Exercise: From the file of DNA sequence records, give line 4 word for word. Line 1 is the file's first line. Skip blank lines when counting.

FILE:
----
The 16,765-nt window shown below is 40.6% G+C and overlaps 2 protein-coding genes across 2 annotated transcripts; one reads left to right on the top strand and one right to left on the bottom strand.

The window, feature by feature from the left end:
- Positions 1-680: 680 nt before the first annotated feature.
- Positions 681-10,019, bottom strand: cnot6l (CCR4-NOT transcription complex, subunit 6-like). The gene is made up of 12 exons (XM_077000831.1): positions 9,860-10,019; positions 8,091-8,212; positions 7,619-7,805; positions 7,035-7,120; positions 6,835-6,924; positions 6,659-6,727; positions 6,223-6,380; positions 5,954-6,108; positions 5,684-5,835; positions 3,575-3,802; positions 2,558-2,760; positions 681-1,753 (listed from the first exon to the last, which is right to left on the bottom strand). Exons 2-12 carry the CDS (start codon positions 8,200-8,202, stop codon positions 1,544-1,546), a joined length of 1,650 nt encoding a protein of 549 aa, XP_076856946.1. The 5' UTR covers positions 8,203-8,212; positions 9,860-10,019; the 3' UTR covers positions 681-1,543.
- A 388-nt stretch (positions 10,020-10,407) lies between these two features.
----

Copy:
- Positions 681-10,019, bottom strand: cnot6l (CCR4-NOT transcription complex, subunit 6-like). The gene is made up of 12 exons (XM_077000831.1): positions 9,860-10,019; positions 8,091-8,212; positions 7,619-7,805; positions 7,035-7,120; positions 6,835-6,924; positions 6,659-6,727; positions 6,223-6,380; positions 5,954-6,108; positions 5,684-5,835; positions 3,575-3,802; positions 2,558-2,760; positions 681-1,753 (listed from the first exon to the last, which is right to left on the bottom strand). Exons 2-12 carry the CDS (start codon positions 8,200-8,202, stop codon positions 1,544-1,546), a joined length of 1,650 nt encoding a protein of 549 aa, XP_076856946.1. The 5' UTR covers positions 8,203-8,212; positions 9,860-10,019; the 3' UTR covers positions 681-1,543.